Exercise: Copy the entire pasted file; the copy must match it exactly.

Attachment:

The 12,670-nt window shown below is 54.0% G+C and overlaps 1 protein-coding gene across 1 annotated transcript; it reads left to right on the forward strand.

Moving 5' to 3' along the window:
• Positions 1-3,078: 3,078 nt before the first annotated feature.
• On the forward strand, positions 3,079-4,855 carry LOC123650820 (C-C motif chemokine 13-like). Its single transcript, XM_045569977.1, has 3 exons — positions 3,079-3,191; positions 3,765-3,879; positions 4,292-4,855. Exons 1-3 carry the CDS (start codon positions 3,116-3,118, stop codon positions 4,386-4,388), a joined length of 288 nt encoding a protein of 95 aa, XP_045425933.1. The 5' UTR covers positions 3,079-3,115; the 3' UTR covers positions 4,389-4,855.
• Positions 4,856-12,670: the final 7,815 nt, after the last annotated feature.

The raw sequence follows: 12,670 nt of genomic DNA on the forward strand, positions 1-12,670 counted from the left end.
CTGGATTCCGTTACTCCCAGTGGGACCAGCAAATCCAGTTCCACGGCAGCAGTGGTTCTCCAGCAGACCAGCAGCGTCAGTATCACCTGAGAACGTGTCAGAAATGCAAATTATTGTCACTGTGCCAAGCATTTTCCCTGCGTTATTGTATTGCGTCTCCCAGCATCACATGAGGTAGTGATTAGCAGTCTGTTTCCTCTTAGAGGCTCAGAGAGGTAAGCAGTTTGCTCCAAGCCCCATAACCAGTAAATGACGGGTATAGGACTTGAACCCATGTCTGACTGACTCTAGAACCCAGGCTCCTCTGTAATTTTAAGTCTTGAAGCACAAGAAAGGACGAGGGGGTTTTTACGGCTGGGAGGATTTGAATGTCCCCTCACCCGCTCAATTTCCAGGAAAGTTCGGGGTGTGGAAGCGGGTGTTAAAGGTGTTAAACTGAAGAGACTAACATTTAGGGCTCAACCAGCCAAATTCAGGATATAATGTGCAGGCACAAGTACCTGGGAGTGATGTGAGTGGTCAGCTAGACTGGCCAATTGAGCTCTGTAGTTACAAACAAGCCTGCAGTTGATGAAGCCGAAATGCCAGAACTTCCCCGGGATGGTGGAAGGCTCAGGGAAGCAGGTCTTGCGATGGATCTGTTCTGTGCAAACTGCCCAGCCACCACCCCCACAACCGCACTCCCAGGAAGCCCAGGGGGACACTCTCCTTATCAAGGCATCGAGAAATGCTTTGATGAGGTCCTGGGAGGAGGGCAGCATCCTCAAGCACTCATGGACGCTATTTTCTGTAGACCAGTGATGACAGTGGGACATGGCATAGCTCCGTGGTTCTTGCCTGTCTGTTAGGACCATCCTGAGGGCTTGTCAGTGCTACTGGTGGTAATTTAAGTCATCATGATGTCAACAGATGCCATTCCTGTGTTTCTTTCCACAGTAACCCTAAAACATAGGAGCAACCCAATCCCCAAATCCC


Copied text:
The 12,670-nt window shown below is 54.0% G+C and overlaps 1 protein-coding gene across 1 annotated transcript; it reads left to right on the forward strand.

Moving 5' to 3' along the window:
• Positions 1-3,078: 3,078 nt before the first annotated feature.
• On the forward strand, positions 3,079-4,855 carry LOC123650820 (C-C motif chemokine 13-like). Its single transcript, XM_045569977.1, has 3 exons — positions 3,079-3,191; positions 3,765-3,879; positions 4,292-4,855. Exons 1-3 carry the CDS (start codon positions 3,116-3,118, stop codon positions 4,386-4,388), a joined length of 288 nt encoding a protein of 95 aa, XP_045425933.1. The 5' UTR covers positions 3,079-3,115; the 3' UTR covers positions 4,389-4,855.
• Positions 4,856-12,670: the final 7,815 nt, after the last annotated feature.

The raw sequence follows: 12,670 nt of genomic DNA on the forward strand, positions 1-12,670 counted from the left end.
CTGGATTCCGTTACTCCCAGTGGGACCAGCAAATCCAGTTCCACGGCAGCAGTGGTTCTCCAGCAGACCAGCAGCGTCAGTATCACCTGAGAACGTGTCAGAAATGCAAATTATTGTCACTGTGCCAAGCATTTTCCCTGCGTTATTGTATTGCGTCTCCCAGCATCACATGAGGTAGTGATTAGCAGTCTGTTTCCTCTTAGAGGCTCAGAGAGGTAAGCAGTTTGCTCCAAGCCCCATAACCAGTAAATGACGGGTATAGGACTTGAACCCATGTCTGACTGACTCTAGAACCCAGGCTCCTCTGTAATTTTAAGTCTTGAAGCACAAGAAAGGACGAGGGGGTTTTTACGGCTGGGAGGATTTGAATGTCCCCTCACCCGCTCAATTTCCAGGAAAGTTCGGGGTGTGGAAGCGGGTGTTAAAGGTGTTAAACTGAAGAGACTAACATTTAGGGCTCAACCAGCCAAATTCAGGATATAATGTGCAGGCACAAGTACCTGGGAGTGATGTGAGTGGTCAGCTAGACTGGCCAATTGAGCTCTGTAGTTACAAACAAGCCTGCAGTTGATGAAGCCGAAATGCCAGAACTTCCCCGGGATGGTGGAAGGCTCAGGGAAGCAGGTCTTGCGATGGATCTGTTCTGTGCAAACTGCCCAGCCACCACCCCCACAACCGCACTCCCAGGAAGCCCAGGGGGACACTCTCCTTATCAAGGCATCGAGAAATGCTTTGATGAGGTCCTGGGAGGAGGGCAGCATCCTCAAGCACTCATGGACGCTATTTTCTGTAGACCAGTGATGACAGTGGGACATGGCATAGCTCCGTGGTTCTTGCCTGTCTGTTAGGACCATCCTGAGGGCTTGTCAGTGCTACTGGTGGTAATTTAAGTCATCATGATGTCAACAGATGCCATTCCTGTGTTTCTTTCCACAGTAACCCTAAAACATAGGAGCAACCCAATCCCCAAATCCC